Full marks for effort but Lions way off required standard to beat the All Blacks.
Watching intently as the first test unfolded at Eden Park, one could not help but hark back to a Conor McGregor quote:
“Precision beats power, timing beats speed”
While there is no doubting that the Lions have muscle and pace in abundance across the team sheet, they simply could not live with New Zealand’s clinical accuracy and efficiency.
Expectations that had peaked after recent wins over the Maoris and Chiefs have now been lowered to the point where Sky’s commentators were desperately clinging to Rhys Webb’s last minute try as a consolation going into next week.
It wasn’t. If the Lions are to harbour any hope of taking the series to the final game then they will need to be more clinical and efficient in attack and more switched on and disciplined in defence.
The fact that we have been saying this after every defeat since the tour began is indicative of a team that simply will not be able to make up the performance deficit quickly enough to threaten the All Blacks next Saturday.
While 30-15 suggests the Lions were competitive, in truth they were never within touching distance of the All Blacks as the minutes ticked down.
The Lions’ commitment could not be questioned and they gave everything for the cause. In the process scoring one of the great tries of the Lions era, when a Liam Williams counterattack was rounded off by Sean O’Brien for an astonishing try.
Not since Jean-Luc Sadourny’s effort back in 1994 – the last time the All Blacks lost at this venue – has Eden Park seen a try of such quality.
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Based on the performance from both sides, Wellington next Saturday is looking like a daunting prospect. If the performance is repeated we will see the series put the bed and the Lions staring down the barrel of a 3-0 whitewash.
The squad will have to take some positives from the game as they head to the south Island next week. They can improve but so too can their opponents, the fact that New Zealand didn’t seem to hit their usual heights on Saturday was worrying.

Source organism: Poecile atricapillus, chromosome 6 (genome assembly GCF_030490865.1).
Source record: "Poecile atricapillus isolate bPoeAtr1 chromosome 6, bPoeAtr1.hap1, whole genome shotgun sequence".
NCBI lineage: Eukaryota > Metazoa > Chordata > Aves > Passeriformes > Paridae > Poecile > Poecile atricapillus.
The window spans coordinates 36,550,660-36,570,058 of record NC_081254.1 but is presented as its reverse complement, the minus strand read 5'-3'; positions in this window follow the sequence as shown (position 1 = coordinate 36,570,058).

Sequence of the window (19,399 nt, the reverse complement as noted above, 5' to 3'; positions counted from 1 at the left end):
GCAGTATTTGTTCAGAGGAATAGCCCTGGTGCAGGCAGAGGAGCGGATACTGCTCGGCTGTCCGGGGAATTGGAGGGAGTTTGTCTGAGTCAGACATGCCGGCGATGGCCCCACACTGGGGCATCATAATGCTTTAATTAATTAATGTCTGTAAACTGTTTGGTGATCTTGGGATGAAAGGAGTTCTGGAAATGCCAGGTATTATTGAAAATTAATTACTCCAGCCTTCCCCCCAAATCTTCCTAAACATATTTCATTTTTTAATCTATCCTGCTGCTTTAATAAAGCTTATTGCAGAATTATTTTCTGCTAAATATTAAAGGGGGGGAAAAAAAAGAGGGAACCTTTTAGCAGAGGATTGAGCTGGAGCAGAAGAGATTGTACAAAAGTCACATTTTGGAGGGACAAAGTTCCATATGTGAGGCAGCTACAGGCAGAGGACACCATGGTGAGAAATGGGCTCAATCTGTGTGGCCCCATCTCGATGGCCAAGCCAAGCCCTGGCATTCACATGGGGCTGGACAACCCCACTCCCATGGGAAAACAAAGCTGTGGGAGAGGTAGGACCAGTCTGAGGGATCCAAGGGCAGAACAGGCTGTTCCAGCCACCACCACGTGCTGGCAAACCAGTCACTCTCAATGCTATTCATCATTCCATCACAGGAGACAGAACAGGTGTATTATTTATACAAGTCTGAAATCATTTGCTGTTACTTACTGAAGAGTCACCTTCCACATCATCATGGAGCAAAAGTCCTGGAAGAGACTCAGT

Finishing has been a momentum killer for the Lions on this tour and again in the first test – especially in the minutes after the break – Warren Gatland’s men left tries after them.
On the balance of play, the tourists had almost as many chances as the All Blacks but could not make it count. The All Blacks do not need to be asked twice. The chances that presented themselves were ruthlessly snapped up.
The tourists created 5 chances and took two, the All Blacks created 3 chances and took three. The Lions made mistakes, the All Blacks did not.
The set scrum and line out had been a useful weapon for the Lions up until the first test, able on inflicting damage on the Maori and Super Rugby franchises but yesterday parity was as good as it got for he visitors.
Warren Gatland’s side were negligent for stretches of the evening especially at the opening try when it looked as thought the All Blacks would take the three points on offer before a quick tap put Hooker Codie Taylor away in the corner for the opening try.
Kieran Read’s flick up to Aaron Smith at a dominant All Black scrum in the 55th minute sent his team on their way to the try-line again, rookie Rieko Ioane, diving in at the corner. It was another master-class in execution.
The All Blacks maintained their relentless pace, forced errors and Ioane’s second try of the evening saw the hosts take a fatal stranglehold on the game. The game was over, the post mortem just beginning.
While optimists will point to the fact that we are only one game into a two game test, the fact is this Lions have been dogged by the same issues since its arrival. It is nigh on impossible to make up the difference in the space of two weeks.
It what will undoubtedly be one of he most challenging weeks of Gatland’s coaching career, he prepare a team to try and win back to back games against the world champions. Wellington next week and back to fortress Eden Park for the finale.
Based on the performances to date it is too big an ask for this team.